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By September 17, 2022Medical Animation

Testicular Torsion Diagram

testicular torsion diagram

A testicular torsion diagram is useful in identifying a torsion pattern in a testis. It helps identify the types of torsion in testis and spermatic cord. In the diagram, the spermatic cord is twisted around the testis and is described as an “A” shape. Other torsion patterns include: Horizontal, Lateral, and Intermittent.


Anterior testicular torsion is caused by the torsion of the testicles. During a physical examination, the testis looks almost diagonally oriented. Testicular torsions can vary in severity. Many cases will be mild to moderate, with a small percent suffering from a more severe torsion. In a patient who is experiencing intermittent testicular torsion, manual manipulation can reduce the torsion.

The early diagnosis of testicular torsion is crucial in the treatment of the disease. The earliest diagnosis allows for effective surgical detorsion. The symptoms of testicular torsion can include pain, swelling, and necrosis. If the condition is not detected early, it may result in subfertility and even infertility.


Testicular torsion is a condition in which the testes rotate in either a medial or lateral direction, toward the thigh. One-third of testes are torsed in this way. It usually occurs below the inguinal canal. It is more common in neonates.

The point of torsion is often indistinct. When this condition presents without symptoms, it can be mistaken for epididymo-orchitis. Although the point of torsion is usually not discernible, high-resolution sonography can help to identify the cause and recommend surgical management. The length and degree of torsion can also be determined using this imaging technique.

Manual detorsion may be an effective treatment option. It involves rotating the torn testicle through two planes. In the first attempt, the testicle should be rotated caudal to cranial to release the locking mechanism and then subsequently rotated lateral to medial to effect detorsion of the spermatic cord. The number of rotations needed will vary, but as many as 1080 horizontal degrees may be required in some cases.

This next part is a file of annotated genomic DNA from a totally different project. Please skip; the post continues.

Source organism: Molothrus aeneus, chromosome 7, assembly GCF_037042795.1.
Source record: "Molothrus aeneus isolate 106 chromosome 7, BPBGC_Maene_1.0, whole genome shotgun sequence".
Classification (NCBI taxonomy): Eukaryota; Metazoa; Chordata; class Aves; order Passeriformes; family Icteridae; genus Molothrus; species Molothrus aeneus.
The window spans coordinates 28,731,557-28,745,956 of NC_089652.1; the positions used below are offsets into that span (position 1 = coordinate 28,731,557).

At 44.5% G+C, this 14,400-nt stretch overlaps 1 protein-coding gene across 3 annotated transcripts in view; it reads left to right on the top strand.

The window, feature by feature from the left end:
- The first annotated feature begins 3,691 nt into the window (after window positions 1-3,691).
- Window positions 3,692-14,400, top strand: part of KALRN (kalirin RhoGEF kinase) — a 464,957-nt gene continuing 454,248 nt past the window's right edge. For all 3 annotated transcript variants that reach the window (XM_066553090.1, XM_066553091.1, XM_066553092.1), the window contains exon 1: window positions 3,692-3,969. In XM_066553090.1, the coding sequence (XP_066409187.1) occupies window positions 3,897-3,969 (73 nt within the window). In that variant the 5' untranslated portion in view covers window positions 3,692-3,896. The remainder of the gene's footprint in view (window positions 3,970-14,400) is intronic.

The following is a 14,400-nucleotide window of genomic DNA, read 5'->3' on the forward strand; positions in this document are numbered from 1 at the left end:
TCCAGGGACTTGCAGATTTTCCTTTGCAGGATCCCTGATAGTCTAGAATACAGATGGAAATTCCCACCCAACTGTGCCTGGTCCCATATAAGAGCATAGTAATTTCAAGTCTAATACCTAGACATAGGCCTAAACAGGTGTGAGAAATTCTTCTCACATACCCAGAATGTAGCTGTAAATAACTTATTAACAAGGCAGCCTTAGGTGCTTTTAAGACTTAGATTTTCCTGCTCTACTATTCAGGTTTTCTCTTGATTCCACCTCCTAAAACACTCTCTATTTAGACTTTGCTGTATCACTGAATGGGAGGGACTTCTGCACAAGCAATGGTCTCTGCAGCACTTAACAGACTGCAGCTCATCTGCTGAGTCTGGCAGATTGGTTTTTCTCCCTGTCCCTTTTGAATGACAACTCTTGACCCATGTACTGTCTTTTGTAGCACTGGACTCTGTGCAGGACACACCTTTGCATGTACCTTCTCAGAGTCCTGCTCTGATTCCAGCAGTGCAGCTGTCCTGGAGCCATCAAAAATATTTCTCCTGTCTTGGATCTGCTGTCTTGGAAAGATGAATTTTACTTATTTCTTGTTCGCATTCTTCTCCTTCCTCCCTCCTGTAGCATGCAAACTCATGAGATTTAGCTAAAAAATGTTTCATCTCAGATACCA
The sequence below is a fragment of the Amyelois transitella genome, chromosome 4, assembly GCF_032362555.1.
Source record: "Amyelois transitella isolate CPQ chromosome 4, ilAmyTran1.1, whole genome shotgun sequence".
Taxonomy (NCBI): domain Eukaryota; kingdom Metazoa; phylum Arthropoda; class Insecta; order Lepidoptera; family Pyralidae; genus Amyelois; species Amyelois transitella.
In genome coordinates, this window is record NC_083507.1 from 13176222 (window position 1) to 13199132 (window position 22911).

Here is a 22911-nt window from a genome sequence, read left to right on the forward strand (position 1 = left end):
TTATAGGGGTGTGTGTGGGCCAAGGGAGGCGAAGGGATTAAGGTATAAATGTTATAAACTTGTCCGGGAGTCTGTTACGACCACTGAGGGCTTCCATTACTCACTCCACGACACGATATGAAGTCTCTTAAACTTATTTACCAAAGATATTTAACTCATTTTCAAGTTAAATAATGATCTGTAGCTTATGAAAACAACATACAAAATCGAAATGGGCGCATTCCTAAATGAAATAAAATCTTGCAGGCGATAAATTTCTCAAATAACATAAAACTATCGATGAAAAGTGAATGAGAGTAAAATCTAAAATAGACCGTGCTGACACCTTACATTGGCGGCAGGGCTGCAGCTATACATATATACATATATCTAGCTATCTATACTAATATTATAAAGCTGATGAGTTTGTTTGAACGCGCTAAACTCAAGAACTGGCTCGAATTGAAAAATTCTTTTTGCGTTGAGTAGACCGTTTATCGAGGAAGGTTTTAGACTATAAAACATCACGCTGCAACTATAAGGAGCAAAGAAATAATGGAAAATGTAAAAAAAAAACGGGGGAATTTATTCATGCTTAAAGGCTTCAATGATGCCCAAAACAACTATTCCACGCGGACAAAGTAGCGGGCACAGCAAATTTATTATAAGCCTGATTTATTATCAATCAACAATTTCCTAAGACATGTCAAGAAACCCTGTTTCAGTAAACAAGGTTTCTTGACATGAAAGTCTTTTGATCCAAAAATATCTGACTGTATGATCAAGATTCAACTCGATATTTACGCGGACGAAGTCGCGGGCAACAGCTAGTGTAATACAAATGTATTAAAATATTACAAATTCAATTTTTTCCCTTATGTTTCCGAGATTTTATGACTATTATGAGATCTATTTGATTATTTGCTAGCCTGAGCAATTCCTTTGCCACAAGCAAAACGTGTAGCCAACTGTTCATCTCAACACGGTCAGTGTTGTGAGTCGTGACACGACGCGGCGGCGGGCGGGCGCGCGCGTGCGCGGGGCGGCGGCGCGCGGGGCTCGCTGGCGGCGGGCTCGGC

Intermittent testicular torsion (ITT) is a complication of testicular pain that recurs between episodes of symptomatic relief. It is important to treat it early to prevent recurrences and improve the chances of preserving testicular function. In this case study, a 26-year-old man underwent bilateral orchiopexy for symptomatic ITT. He had been experiencing symptoms on and off for many years. After learning how to manually reduce the torsion between episodes, he underwent bilateral orchiopexy. After recovery, he reported no loss of testicular function.

If left untreated, testicular torsion may result in acute torsion, testicular ischemia, or even testicular loss. In some cases, a manual detorsion procedure may be necessary to restore blood flow to the affected testicle. During this procedure, the physician will place his fingers on the affected testicle and rotate it away from the midline by 180 degrees. Ultimately, this method can provide dramatic pain relief.


The diagnosis of testicular torsion is often uncertain. The time period after the torsion occurs is often regarded as the window for possible salvage. However, studies indicate that the survival rates are higher at 24 hours. The intermittent nature of testicular torsion makes it difficult to predict the exact onset of irreversible ischemia. Because of this, treatment decisions should not be based on the length of the torsion. It is imperative to treat any suspected testicular torsion as an emergency.

Testicular torsion can occur in either a neonate or an adult. In the former case, the testis is twisted inside the tunica vaginal. The result is that the testis may be turned away from the spermatic cord.


Oblique testicular torsion is an acute, unilateral pain experienced by a 17-year-old male following a football game. He has had six to seven episodes of the same type in the past two years. His symptoms were sudden, accompanied by an elevated right testis and no cremasteric reflex. On transverse US, his right testis is echogenic with an edematous spermatic cord and faces medially instead of posterolaterally.

During initial examination, immediate manual detorsion may be attempted. During detorsion, the testis rotates outward. Generally, it rotates clockwise when seen from the front. It may require more than one rotation to eliminate the torsion. The procedure is guided by the patient’s pain and the extent of the torsion.

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